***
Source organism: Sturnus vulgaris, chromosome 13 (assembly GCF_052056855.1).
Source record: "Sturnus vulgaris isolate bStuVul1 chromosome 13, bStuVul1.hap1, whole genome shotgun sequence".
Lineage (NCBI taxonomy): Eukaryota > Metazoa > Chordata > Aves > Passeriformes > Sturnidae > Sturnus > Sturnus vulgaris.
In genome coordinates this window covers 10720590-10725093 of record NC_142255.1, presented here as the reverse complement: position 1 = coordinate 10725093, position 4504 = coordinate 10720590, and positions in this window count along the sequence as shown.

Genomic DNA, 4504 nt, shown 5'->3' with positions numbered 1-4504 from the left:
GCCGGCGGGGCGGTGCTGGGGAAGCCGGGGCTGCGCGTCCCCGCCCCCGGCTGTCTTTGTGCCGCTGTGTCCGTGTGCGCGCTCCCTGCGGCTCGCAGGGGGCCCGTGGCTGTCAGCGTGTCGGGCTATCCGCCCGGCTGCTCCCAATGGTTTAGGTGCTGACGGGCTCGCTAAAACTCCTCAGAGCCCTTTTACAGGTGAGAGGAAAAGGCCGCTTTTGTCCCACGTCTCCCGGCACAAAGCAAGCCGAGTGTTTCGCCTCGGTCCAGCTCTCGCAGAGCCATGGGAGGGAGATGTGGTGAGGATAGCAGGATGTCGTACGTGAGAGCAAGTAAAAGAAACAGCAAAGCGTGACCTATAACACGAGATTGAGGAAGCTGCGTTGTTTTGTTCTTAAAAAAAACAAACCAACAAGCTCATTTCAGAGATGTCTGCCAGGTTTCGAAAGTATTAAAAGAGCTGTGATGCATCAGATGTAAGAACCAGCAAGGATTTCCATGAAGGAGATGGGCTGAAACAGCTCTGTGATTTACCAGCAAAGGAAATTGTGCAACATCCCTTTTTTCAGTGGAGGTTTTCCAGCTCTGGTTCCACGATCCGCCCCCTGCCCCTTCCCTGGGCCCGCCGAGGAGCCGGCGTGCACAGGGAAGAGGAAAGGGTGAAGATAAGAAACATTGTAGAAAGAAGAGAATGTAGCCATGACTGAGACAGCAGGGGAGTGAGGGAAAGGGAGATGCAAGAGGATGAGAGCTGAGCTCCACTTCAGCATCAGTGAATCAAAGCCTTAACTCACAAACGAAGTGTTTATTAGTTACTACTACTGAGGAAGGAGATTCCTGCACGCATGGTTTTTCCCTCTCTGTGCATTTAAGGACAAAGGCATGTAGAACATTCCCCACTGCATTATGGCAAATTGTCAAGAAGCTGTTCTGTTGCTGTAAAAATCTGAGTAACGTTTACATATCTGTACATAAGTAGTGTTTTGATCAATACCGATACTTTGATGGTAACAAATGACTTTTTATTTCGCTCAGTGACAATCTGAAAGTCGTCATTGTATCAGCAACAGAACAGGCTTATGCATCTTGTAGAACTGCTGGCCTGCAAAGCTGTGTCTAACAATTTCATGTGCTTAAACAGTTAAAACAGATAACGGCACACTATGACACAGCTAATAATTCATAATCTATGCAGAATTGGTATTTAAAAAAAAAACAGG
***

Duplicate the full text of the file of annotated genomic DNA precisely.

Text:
Source organism: Sturnus vulgaris, chromosome 13 (assembly GCF_052056855.1).
Source record: "Sturnus vulgaris isolate bStuVul1 chromosome 13, bStuVul1.hap1, whole genome shotgun sequence".
Lineage (NCBI taxonomy): Eukaryota > Metazoa > Chordata > Aves > Passeriformes > Sturnidae > Sturnus > Sturnus vulgaris.
In genome coordinates this window covers 10720590-10725093 of record NC_142255.1, presented here as the reverse complement: position 1 = coordinate 10725093, position 4504 = coordinate 10720590, and positions in this window count along the sequence as shown.

Genomic DNA, 4504 nt, shown 5'->3' with positions numbered 1-4504 from the left:
GCCGGCGGGGCGGTGCTGGGGAAGCCGGGGCTGCGCGTCCCCGCCCCCGGCTGTCTTTGTGCCGCTGTGTCCGTGTGCGCGCTCCCTGCGGCTCGCAGGGGGCCCGTGGCTGTCAGCGTGTCGGGCTATCCGCCCGGCTGCTCCCAATGGTTTAGGTGCTGACGGGCTCGCTAAAACTCCTCAGAGCCCTTTTACAGGTGAGAGGAAAAGGCCGCTTTTGTCCCACGTCTCCCGGCACAAAGCAAGCCGAGTGTTTCGCCTCGGTCCAGCTCTCGCAGAGCCATGGGAGGGAGATGTGGTGAGGATAGCAGGATGTCGTACGTGAGAGCAAGTAAAAGAAACAGCAAAGCGTGACCTATAACACGAGATTGAGGAAGCTGCGTTGTTTTGTTCTTAAAAAAAACAAACCAACAAGCTCATTTCAGAGATGTCTGCCAGGTTTCGAAAGTATTAAAAGAGCTGTGATGCATCAGATGTAAGAACCAGCAAGGATTTCCATGAAGGAGATGGGCTGAAACAGCTCTGTGATTTACCAGCAAAGGAAATTGTGCAACATCCCTTTTTTCAGTGGAGGTTTTCCAGCTCTGGTTCCACGATCCGCCCCCTGCCCCTTCCCTGGGCCCGCCGAGGAGCCGGCGTGCACAGGGAAGAGGAAAGGGTGAAGATAAGAAACATTGTAGAAAGAAGAGAATGTAGCCATGACTGAGACAGCAGGGGAGTGAGGGAAAGGGAGATGCAAGAGGATGAGAGCTGAGCTCCACTTCAGCATCAGTGAATCAAAGCCTTAACTCACAAACGAAGTGTTTATTAGTTACTACTACTGAGGAAGGAGATTCCTGCACGCATGGTTTTTCCCTCTCTGTGCATTTAAGGACAAAGGCATGTAGAACATTCCCCACTGCATTATGGCAAATTGTCAAGAAGCTGTTCTGTTGCTGTAAAAATCTGAGTAACGTTTACATATCTGTACATAAGTAGTGTTTTGATCAATACCGATACTTTGATGGTAACAAATGACTTTTTATTTCGCTCAGTGACAATCTGAAAGTCGTCATTGTATCAGCAACAGAACAGGCTTATGCATCTTGTAGAACTGCTGGCCTGCAAAGCTGTGTCTAACAATTTCATGTGCTTAAACAGTTAAAACAGATAACGGCACACTATGACACAGCTAATAATTCATAATCTATGCAGAATTGGTATTTAAAAAAAAAACAGG